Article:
Miami locals' New Year's resolutions

Let's face it. For most of us, keeping a New Year's resolution is as likely as the Miami Dolphins finally finding Dan Marino's successor in the draft. And some locals should look back on the past year with shameful regret. They could use a fresh start, so Riptide came up with some ideas to help them wipe the slate clean in 2012:

Sid Rosenberg: The WQAM shock jock should attend Gamblers Anonymous meetings. The Brooklyn native was reportedly busted for illegally plugging sponsors on-air because he owed money to a gambling site.

Marc Sarnoff: The Miami commissioner should sign up for anger management classes. Days before his re-election this fall, the Coconut Grove politico allegedly tackled and threatened to kill a propane-huffing antagonist who was defacing his campaign signs around town.

Andre Pierre: North Miami's mayor should resign from office. Driving around in a Porsche someone else paid for, handing out police badges to friends who aren't cops, and steering lucrative city contracts and grants to his pals are just some of the scandals dogging the city's leader.

Tomás Regalado: To start his year right, Miami's mayor should make the Marlins pay the $2 million in annual property taxes they're dodging on their new stadium's garages, instead of fighting a bitter, brutal battle with his police chief and landing himself under investigation for accepting illegal contributions.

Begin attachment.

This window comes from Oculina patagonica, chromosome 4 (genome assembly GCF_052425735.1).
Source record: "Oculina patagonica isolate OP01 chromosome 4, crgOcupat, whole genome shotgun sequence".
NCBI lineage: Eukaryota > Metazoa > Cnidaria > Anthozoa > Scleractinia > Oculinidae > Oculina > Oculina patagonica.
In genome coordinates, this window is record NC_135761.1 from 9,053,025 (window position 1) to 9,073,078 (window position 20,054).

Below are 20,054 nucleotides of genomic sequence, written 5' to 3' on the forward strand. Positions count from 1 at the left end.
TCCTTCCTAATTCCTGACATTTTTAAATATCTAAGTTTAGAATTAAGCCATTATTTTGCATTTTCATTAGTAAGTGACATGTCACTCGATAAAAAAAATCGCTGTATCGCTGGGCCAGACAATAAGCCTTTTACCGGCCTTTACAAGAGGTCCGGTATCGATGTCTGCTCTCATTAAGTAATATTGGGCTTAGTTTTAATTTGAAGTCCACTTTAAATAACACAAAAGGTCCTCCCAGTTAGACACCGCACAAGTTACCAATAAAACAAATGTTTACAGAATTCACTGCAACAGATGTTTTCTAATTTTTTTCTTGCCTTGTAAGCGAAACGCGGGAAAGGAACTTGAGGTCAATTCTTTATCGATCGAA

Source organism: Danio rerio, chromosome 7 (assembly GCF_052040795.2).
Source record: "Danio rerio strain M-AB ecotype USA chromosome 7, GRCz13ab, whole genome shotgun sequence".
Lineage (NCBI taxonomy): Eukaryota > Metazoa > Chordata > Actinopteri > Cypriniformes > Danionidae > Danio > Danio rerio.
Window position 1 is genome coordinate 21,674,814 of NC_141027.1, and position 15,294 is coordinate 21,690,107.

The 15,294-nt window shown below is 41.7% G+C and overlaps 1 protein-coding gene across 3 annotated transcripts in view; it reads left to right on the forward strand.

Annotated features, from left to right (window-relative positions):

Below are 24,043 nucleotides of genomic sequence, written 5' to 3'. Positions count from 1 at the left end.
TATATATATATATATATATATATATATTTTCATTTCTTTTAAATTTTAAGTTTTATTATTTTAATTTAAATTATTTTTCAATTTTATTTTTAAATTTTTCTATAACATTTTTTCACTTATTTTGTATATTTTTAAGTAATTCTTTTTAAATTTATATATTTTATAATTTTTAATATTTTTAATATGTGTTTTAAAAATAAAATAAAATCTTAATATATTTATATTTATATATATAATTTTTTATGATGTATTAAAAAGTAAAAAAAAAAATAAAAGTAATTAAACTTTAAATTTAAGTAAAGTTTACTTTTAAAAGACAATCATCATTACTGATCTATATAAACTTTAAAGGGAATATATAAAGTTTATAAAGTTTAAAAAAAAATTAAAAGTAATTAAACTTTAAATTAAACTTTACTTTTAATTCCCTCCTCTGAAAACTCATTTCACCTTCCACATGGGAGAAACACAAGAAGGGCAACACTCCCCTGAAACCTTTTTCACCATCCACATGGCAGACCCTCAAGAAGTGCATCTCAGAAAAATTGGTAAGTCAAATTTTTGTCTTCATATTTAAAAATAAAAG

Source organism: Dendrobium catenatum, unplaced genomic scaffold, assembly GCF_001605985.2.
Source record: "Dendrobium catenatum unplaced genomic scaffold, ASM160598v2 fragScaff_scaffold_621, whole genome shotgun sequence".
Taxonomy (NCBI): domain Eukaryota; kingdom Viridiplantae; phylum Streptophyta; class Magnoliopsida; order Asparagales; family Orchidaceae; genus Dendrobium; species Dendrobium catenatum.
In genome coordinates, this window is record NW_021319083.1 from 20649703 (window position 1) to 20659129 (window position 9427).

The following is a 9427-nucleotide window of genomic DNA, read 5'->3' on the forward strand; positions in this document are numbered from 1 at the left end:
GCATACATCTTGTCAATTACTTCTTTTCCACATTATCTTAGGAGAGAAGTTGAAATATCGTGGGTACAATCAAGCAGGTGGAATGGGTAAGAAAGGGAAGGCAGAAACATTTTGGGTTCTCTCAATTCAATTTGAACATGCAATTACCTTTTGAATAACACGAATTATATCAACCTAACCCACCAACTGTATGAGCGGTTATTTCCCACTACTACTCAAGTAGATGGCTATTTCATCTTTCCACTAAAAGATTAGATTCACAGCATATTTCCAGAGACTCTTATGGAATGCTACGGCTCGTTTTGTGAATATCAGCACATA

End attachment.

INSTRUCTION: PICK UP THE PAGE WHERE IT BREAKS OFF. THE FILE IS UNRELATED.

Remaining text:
John Vara: The former chief of staff at the Miami Veterans Affairs Medical Center should relinquish his license to practice medicine. An investigation found his hospital had failed to promptly notify 2,500 local veterans whose colonoscopies had been performed with improperly cleaned equipment. Five veterans later tested positive for HIV, and another nine were diagnosed with hepatitis.

Donna Shalala: The University of Miami prez should run background checks on all of her new boosters. If there was one searing image from the Nevin Shapiro scandal that rocked the Hurricanes, it was the photo of Shalala grinning like Gollum as she stared at a $50,000 check from the since convicted Ponzi schemer.

Shakey Rodriguez: The former Krop Senior High coach should stay retired from high school basketball. Rodriguez was forced out after Krop was busted and subsequently disqualified from tournament play for using ineligible players.

Hank Adorno: This disgraced ex-lawyer should work pro bono for the public defender's office when he gets his license back. In April, the Florida Supreme Court suspended Adorno's law license for three years for orchestrating an unlawful $7 million settlement with Miami over its controversial fire fee.

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Francisco Alvarado was born in Nicaragua and grew up in Miami, giving him unique insight into the Magic City and all its dark corners. An investigative reporter with a knack for uncovering corruption, Alvarado made his bones as a staff writer at Miami New Times and remains in dogged pursuit of the next juicy story.